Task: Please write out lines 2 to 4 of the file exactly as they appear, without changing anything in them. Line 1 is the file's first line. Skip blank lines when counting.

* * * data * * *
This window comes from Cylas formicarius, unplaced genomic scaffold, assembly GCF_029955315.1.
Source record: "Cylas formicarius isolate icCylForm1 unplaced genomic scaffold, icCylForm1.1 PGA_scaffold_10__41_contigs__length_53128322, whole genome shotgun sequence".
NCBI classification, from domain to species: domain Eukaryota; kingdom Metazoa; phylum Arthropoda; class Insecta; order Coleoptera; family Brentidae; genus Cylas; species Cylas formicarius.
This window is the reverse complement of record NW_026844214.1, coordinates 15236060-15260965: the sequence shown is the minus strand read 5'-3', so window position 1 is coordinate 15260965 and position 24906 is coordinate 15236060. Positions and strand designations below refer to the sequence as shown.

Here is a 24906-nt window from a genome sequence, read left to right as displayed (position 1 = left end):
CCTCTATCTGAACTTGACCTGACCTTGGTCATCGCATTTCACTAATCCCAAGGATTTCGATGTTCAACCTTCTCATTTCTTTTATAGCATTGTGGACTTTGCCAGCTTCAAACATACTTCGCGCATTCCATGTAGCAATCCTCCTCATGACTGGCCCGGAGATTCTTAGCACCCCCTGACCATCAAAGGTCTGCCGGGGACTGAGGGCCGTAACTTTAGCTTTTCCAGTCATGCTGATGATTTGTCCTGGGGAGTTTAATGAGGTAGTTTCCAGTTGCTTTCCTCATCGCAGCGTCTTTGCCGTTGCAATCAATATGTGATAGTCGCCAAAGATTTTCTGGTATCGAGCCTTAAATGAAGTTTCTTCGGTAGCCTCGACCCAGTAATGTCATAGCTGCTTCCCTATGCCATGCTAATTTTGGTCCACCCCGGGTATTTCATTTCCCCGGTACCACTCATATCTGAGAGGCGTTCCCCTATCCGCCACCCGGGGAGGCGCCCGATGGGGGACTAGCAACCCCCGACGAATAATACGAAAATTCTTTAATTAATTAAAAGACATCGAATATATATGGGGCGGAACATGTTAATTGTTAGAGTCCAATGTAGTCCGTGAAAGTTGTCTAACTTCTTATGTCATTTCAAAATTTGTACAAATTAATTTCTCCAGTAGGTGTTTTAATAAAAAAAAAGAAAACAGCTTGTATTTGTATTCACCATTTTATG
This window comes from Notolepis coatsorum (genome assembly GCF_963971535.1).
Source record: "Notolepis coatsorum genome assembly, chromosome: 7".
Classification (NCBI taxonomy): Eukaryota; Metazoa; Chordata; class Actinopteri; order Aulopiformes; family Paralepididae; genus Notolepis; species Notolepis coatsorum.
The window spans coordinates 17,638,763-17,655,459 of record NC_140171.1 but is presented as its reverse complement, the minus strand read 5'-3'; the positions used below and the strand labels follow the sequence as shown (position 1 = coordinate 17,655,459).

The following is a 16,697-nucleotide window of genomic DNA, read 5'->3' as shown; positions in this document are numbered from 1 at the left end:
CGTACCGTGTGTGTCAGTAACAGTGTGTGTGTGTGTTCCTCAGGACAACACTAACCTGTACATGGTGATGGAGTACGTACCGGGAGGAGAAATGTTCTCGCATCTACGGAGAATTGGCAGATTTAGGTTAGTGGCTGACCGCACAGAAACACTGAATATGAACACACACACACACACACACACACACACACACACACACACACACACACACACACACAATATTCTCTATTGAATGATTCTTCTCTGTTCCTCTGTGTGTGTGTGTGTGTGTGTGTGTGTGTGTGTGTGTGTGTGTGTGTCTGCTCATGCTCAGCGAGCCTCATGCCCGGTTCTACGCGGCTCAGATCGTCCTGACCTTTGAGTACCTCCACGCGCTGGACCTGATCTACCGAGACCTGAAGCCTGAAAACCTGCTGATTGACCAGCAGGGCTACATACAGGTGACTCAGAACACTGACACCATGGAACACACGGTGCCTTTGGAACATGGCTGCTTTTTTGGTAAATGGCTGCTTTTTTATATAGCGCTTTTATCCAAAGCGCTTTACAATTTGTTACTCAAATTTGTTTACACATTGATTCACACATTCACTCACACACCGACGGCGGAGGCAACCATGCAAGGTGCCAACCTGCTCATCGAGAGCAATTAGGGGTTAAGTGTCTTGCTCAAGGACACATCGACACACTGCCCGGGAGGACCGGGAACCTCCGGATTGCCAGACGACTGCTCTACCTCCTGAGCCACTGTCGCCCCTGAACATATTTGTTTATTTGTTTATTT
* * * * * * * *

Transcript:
Source record: "Cylas formicarius isolate icCylForm1 unplaced genomic scaffold, icCylForm1.1 PGA_scaffold_10__41_contigs__length_53128322, whole genome shotgun sequence".
NCBI classification, from domain to species: domain Eukaryota; kingdom Metazoa; phylum Arthropoda; class Insecta; order Coleoptera; family Brentidae; genus Cylas; species Cylas formicarius.
This window is the reverse complement of record NW_026844214.1, coordinates 15236060-15260965: the sequence shown is the minus strand read 5'-3', so window position 1 is coordinate 15260965 and position 24906 is coordinate 15236060. Positions and strand designations below refer to the sequence as shown.